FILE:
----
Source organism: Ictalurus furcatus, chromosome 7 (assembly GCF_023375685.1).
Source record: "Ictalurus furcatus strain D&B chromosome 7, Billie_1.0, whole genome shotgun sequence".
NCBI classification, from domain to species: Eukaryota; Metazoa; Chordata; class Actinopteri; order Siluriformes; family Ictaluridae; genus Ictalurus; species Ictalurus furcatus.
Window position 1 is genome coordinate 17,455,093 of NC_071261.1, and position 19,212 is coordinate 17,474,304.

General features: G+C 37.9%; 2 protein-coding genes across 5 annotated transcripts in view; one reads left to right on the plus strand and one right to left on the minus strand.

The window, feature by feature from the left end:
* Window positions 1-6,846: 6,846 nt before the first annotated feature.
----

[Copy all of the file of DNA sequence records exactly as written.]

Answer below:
Source organism: Ictalurus furcatus, chromosome 7 (assembly GCF_023375685.1).
Source record: "Ictalurus furcatus strain D&B chromosome 7, Billie_1.0, whole genome shotgun sequence".
NCBI classification, from domain to species: Eukaryota; Metazoa; Chordata; class Actinopteri; order Siluriformes; family Ictaluridae; genus Ictalurus; species Ictalurus furcatus.
Window position 1 is genome coordinate 17,455,093 of NC_071261.1, and position 19,212 is coordinate 17,474,304.

General features: G+C 37.9%; 2 protein-coding genes across 5 annotated transcripts in view; one reads left to right on the plus strand and one right to left on the minus strand.

The window, feature by feature from the left end:
* Window positions 1-6,846: 6,846 nt before the first annotated feature.